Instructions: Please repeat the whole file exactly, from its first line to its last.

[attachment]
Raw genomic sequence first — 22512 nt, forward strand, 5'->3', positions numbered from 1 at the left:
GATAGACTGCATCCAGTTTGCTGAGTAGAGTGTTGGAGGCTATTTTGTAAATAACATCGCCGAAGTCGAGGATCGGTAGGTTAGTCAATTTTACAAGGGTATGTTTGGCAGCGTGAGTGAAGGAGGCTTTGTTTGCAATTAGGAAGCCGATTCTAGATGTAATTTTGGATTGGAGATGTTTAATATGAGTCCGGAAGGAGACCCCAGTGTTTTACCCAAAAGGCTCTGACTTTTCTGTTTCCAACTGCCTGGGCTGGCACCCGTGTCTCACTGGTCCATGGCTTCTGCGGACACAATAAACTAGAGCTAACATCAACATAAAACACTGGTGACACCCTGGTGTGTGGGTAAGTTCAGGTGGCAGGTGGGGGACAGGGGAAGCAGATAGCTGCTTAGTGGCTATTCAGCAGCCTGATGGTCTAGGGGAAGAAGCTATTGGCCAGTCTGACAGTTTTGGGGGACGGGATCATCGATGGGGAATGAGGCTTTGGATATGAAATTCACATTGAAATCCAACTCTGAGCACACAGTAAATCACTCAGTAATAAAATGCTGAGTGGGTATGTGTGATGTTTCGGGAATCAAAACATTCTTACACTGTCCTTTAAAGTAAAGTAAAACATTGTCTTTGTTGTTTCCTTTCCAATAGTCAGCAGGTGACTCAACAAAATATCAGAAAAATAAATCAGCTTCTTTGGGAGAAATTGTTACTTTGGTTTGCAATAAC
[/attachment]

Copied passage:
Raw genomic sequence first — 22512 nt, forward strand, 5'->3', positions numbered from 1 at the left:
GATAGACTGCATCCAGTTTGCTGAGTAGAGTGTTGGAGGCTATTTTGTAAATAACATCGCCGAAGTCGAGGATCGGTAGGTTAGTCAATTTTACAAGGGTATGTTTGGCAGCGTGAGTGAAGGAGGCTTTGTTTGCAATTAGGAAGCCGATTCTAGATGTAATTTTGGATTGGAGATGTTTAATATGAGTCCGGAAGGAGACCCCAGTGTTTTACCCAAAAGGCTCTGACTTTTCTGTTTCCAACTGCCTGGGCTGGCACCCGTGTCTCACTGGTCCATGGCTTCTGCGGACACAATAAACTAGAGCTAACATCAACATAAAACACTGGTGACACCCTGGTGTGTGGGTAAGTTCAGGTGGCAGGTGGGGGACAGGGGAAGCAGATAGCTGCTTAGTGGCTATTCAGCAGCCTGATGGTCTAGGGGAAGAAGCTATTGGCCAGTCTGACAGTTTTGGGGGACGGGATCATCGATGGGGAATGAGGCTTTGGATATGAAATTCACATTGAAATCCAACTCTGAGCACACAGTAAATCACTCAGTAATAAAATGCTGAGTGGGTATGTGTGATGTTTCGGGAATCAAAACATTCTTACACTGTCCTTTAAAGTAAAGTAAAACATTGTCTTTGTTGTTTCCTTTCCAATAGTCAGCAGGTGACTCAACAAAATATCAGAAAAATAAATCAGCTTCTTTGGGAGAAATTGTTACTTTGGTTTGCAATAAC